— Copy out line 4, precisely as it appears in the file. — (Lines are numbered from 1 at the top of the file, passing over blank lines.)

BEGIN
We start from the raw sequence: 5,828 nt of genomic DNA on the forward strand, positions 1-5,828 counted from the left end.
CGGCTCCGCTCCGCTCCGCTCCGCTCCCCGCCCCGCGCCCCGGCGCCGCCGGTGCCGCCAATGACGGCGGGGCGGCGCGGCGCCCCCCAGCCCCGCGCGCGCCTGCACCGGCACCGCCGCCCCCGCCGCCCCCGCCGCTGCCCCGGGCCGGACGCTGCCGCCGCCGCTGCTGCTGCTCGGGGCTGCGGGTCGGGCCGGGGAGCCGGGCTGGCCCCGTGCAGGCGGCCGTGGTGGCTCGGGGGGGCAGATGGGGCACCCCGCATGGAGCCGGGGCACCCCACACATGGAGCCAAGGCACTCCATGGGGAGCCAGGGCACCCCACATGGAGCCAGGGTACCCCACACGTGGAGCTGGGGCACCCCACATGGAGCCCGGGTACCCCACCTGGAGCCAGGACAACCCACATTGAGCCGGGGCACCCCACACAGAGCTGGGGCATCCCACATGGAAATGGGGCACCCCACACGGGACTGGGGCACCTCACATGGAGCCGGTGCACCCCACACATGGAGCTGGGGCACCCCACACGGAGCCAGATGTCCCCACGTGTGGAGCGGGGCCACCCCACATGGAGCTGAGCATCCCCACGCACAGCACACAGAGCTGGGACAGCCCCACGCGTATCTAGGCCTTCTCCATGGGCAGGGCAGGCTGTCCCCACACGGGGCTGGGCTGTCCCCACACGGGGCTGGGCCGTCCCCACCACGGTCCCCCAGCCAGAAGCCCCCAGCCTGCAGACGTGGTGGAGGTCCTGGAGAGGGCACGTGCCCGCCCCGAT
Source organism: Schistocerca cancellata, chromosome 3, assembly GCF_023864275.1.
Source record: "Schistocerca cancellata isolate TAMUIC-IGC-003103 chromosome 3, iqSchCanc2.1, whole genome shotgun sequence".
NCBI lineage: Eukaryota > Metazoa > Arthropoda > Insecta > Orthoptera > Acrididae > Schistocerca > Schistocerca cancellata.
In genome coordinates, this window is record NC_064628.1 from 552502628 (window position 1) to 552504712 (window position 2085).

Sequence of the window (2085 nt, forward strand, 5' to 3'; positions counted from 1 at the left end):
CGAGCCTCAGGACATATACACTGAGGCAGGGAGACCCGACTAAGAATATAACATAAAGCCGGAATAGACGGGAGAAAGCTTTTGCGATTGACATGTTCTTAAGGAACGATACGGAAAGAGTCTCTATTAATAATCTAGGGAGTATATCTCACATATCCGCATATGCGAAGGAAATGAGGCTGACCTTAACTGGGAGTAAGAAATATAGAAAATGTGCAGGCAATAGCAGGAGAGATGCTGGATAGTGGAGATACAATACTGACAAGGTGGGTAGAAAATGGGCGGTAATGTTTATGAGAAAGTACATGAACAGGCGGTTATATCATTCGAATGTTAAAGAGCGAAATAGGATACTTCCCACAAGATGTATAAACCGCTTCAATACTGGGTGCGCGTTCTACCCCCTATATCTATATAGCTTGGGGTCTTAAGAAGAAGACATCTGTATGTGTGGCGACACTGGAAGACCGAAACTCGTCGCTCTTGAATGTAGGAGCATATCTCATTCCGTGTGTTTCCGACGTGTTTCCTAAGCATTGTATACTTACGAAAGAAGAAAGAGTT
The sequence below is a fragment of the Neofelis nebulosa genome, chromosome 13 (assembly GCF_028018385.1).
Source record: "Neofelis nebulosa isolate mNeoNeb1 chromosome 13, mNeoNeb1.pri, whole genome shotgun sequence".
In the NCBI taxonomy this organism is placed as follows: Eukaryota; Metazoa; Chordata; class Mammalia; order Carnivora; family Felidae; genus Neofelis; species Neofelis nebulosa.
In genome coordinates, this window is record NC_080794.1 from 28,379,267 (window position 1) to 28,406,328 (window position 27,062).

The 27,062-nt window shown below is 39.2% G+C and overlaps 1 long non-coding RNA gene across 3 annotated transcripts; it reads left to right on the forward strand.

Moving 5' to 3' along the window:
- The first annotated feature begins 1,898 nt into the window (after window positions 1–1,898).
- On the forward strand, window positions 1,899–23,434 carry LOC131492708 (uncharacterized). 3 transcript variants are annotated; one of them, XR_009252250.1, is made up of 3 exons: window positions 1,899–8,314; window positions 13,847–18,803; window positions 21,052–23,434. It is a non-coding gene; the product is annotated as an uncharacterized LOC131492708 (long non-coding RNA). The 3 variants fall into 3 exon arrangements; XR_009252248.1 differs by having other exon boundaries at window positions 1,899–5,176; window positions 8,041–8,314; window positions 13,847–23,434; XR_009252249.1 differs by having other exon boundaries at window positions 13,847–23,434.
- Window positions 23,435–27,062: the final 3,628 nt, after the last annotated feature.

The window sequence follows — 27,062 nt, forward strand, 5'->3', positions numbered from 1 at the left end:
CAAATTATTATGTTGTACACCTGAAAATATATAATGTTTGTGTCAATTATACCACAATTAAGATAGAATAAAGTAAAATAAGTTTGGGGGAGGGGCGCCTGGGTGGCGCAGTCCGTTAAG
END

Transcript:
Source record: "Schistocerca cancellata isolate TAMUIC-IGC-003103 chromosome 3, iqSchCanc2.1, whole genome shotgun sequence".